With this article, Words &  Music introduces a new series, Music for Good, telling the stories of organizations and initiatives aimed at improving our world.

When one door opens, 10 more appear. After a trio of songwriters listened to Canadian women from coast to coast share their corporate workplace experiences, that message came back, on repeat, in story after story.

“There is no real glass ceiling,” singer-songwriter Jay “Your Hunni” Galluccio explains. “It’s more like a revolving door. You get a promotion and think, ‘Now everything will open up’ – only to find 10 more obstacles in your way. It feels like you’re walking down this never-ending hallway.”

During these deep listening sessions, rising non-binary artist Your Hunni, along with fellow Torontonians Madelyn Kirby and Meagan De Lima, were flies-on-the-wall. Hearing these stories was a part of their participation in Lunar Studios’ Artist-in-Residence program and the grassroots national research project HeARTwork — aimed at advancing women in leadership positions. Lunar Studios’ annual residency provides emerging Canadian artists with the opportunity to use their music as a tool for social change. Conscious Economics chose the trio for this residency after working with them on previous projects.

“Changing” – a stirring song Your Hunni co-wrote with Kirby and De Lima – is the culmination of the year-long residency. Serena Ryder produced it, and Brian Kobayakawa mixed the song, which the trio created in two quick co-writing sessions. Many of the lyrics are direct quotes taken from the focus groups; the chorus is a rallying cry for women’s empowerment:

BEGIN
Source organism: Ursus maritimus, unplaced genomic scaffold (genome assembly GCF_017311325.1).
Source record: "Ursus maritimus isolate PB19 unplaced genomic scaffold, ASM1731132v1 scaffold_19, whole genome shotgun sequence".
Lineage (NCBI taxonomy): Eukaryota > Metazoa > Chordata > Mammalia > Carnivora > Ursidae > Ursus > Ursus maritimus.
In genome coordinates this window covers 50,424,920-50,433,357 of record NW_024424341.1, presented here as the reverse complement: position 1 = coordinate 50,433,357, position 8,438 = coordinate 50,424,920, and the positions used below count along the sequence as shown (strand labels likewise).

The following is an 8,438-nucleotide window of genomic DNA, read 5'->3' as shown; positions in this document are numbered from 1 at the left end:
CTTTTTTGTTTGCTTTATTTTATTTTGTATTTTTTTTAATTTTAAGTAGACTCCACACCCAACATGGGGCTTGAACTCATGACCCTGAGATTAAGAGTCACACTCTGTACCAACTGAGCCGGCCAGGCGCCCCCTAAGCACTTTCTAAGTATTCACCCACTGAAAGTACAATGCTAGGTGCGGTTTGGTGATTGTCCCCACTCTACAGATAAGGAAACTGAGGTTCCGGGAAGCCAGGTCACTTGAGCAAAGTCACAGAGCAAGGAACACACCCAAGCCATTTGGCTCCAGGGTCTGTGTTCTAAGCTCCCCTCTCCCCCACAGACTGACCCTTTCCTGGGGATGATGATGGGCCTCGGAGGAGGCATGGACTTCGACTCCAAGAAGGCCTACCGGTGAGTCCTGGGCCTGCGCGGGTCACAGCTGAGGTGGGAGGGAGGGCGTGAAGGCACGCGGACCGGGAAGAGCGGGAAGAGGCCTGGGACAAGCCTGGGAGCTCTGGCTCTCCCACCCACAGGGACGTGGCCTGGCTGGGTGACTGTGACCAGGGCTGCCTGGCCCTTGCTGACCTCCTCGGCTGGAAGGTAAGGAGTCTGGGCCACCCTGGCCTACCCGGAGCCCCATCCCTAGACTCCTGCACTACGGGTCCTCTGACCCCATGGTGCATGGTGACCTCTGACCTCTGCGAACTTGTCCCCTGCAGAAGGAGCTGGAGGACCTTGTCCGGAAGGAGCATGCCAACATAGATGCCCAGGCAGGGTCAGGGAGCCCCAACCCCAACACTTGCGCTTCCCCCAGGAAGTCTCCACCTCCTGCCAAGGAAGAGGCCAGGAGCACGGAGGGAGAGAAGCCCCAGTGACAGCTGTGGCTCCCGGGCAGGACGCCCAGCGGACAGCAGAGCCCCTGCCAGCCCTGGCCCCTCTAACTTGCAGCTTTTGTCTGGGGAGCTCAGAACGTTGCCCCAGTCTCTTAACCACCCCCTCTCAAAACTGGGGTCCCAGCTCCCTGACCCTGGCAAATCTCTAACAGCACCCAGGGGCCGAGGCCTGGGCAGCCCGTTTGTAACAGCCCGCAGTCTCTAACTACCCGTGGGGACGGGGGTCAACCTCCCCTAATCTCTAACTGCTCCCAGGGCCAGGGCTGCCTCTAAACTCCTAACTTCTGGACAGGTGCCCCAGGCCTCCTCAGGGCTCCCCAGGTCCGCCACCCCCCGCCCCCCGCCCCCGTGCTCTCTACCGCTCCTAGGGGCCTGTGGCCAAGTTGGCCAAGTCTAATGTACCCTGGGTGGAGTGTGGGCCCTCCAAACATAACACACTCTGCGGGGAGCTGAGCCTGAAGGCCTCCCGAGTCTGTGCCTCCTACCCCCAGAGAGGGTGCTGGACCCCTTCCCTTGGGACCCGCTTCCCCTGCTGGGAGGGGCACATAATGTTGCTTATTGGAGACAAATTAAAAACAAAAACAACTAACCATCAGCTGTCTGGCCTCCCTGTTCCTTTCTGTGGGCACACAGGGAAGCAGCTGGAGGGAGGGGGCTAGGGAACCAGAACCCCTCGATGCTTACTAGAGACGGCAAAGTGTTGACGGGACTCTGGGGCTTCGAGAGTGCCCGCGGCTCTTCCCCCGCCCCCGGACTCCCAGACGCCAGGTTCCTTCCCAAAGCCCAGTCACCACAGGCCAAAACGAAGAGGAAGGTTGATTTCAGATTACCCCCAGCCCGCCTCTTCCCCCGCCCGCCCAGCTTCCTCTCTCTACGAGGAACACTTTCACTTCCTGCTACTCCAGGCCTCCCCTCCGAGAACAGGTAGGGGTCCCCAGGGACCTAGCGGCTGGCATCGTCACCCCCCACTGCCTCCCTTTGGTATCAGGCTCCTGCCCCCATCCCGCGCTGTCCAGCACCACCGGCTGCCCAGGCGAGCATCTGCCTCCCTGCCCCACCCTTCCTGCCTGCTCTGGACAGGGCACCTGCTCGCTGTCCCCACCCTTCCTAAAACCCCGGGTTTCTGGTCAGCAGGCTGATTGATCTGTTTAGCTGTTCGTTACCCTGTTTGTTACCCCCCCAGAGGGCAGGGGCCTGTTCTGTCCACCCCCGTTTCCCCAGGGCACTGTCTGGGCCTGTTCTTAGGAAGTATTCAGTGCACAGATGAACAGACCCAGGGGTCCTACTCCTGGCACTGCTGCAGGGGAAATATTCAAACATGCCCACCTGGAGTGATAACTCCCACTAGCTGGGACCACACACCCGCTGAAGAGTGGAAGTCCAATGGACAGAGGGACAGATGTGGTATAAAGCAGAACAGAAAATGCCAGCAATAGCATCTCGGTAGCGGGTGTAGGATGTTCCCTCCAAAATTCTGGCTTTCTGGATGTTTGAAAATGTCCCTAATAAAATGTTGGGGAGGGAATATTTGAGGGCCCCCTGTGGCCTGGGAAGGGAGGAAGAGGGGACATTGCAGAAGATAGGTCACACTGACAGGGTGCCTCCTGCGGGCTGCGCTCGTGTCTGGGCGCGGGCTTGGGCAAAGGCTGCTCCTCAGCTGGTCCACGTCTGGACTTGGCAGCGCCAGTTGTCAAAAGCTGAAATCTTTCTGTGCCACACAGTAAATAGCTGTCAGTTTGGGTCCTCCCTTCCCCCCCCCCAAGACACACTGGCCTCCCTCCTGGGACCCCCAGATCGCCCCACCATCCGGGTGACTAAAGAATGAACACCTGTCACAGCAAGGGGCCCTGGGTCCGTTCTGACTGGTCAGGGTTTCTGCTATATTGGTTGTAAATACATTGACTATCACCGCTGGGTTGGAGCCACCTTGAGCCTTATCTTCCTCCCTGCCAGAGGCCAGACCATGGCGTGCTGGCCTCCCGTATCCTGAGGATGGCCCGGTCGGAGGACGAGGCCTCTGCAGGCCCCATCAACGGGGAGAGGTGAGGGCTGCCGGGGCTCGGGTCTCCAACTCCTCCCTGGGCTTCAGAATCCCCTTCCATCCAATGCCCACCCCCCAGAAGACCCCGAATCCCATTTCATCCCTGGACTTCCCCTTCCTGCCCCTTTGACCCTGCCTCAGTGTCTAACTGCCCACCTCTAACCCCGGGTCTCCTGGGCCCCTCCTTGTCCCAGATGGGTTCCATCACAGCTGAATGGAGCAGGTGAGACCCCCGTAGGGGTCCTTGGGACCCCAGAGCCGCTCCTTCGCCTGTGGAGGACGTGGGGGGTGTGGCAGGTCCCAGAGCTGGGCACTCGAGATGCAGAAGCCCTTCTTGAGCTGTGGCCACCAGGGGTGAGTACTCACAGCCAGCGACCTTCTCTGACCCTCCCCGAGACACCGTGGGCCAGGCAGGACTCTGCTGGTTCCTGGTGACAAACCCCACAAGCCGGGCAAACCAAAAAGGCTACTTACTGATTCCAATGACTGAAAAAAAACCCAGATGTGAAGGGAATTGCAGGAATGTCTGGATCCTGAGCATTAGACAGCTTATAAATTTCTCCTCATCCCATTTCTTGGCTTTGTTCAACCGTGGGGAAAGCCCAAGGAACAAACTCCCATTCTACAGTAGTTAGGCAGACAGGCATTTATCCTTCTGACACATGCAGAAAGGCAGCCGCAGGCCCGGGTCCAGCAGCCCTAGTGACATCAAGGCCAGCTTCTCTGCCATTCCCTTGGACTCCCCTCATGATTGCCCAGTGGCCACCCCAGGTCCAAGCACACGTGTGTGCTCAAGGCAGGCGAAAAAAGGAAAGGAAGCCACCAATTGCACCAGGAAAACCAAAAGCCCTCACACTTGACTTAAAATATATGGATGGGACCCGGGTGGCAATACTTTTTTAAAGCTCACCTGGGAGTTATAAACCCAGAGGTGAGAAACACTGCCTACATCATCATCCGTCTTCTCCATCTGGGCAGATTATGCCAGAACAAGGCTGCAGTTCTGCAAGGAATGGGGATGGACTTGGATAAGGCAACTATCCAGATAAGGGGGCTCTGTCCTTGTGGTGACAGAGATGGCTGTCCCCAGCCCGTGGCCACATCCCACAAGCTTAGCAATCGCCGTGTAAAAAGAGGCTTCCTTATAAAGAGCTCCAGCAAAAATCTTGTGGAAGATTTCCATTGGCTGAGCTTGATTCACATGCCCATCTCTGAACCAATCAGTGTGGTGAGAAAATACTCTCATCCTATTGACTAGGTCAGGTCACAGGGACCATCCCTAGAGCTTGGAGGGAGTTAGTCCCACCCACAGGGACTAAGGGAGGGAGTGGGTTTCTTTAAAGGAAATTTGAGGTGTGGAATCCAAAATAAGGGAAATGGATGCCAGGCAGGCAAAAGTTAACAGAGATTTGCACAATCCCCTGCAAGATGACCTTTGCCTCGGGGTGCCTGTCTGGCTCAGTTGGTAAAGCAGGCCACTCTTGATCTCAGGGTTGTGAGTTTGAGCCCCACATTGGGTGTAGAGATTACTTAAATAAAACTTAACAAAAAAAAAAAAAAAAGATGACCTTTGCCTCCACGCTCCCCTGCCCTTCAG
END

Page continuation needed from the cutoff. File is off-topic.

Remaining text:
I’m not yours to break this time
I’m taking back the fire I had when I started
Like the burning sun I’ll rise
I am trying, fighting, changing

Lunar Studios, Changing

Select the image to play the YouTube video of the Lunar Studios project song “Changing”

“It was heavy,” recalls Kirby of this rewarding, eye-opening experience. “Listening to women across Canada, in every province, talk about their experiences. And then taking all this information, [these] feelings and emotions, and paring [them] down into one song was hard, but also easy at the same time.